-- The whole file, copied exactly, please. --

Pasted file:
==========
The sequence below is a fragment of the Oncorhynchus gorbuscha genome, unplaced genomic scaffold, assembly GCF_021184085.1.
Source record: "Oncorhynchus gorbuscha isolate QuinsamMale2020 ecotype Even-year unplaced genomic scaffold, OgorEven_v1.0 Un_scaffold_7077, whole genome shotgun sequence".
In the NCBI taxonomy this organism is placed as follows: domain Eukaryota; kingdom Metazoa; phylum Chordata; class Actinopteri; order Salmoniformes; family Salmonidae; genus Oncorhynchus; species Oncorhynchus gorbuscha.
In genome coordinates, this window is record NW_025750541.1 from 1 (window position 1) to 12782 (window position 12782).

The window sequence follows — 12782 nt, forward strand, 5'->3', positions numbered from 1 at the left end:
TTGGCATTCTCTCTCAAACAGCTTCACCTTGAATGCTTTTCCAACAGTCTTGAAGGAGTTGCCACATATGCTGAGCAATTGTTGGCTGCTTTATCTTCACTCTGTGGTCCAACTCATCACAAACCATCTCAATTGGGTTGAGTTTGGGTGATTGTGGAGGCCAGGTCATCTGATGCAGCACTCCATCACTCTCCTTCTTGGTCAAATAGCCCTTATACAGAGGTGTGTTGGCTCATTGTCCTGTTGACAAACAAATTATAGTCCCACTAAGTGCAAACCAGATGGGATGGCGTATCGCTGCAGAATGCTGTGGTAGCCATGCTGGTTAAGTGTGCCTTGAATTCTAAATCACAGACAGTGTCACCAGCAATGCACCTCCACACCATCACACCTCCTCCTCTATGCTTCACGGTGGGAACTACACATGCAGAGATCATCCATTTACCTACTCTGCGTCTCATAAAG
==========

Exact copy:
The sequence below is a fragment of the Oncorhynchus gorbuscha genome, unplaced genomic scaffold, assembly GCF_021184085.1.
Source record: "Oncorhynchus gorbuscha isolate QuinsamMale2020 ecotype Even-year unplaced genomic scaffold, OgorEven_v1.0 Un_scaffold_7077, whole genome shotgun sequence".
In the NCBI taxonomy this organism is placed as follows: domain Eukaryota; kingdom Metazoa; phylum Chordata; class Actinopteri; order Salmoniformes; family Salmonidae; genus Oncorhynchus; species Oncorhynchus gorbuscha.
In genome coordinates, this window is record NW_025750541.1 from 1 (window position 1) to 12782 (window position 12782).

The window sequence follows — 12782 nt, forward strand, 5'->3', positions numbered from 1 at the left end:
TTGGCATTCTCTCTCAAACAGCTTCACCTTGAATGCTTTTCCAACAGTCTTGAAGGAGTTGCCACATATGCTGAGCAATTGTTGGCTGCTTTATCTTCACTCTGTGGTCCAACTCATCACAAACCATCTCAATTGGGTTGAGTTTGGGTGATTGTGGAGGCCAGGTCATCTGATGCAGCACTCCATCACTCTCCTTCTTGGTCAAATAGCCCTTATACAGAGGTGTGTTGGCTCATTGTCCTGTTGACAAACAAATTATAGTCCCACTAAGTGCAAACCAGATGGGATGGCGTATCGCTGCAGAATGCTGTGGTAGCCATGCTGGTTAAGTGTGCCTTGAATTCTAAATCACAGACAGTGTCACCAGCAATGCACCTCCACACCATCACACCTCCTCCTCTATGCTTCACGGTGGGAACTACACATGCAGAGATCATCCATTTACCTACTCTGCGTCTCATAAAG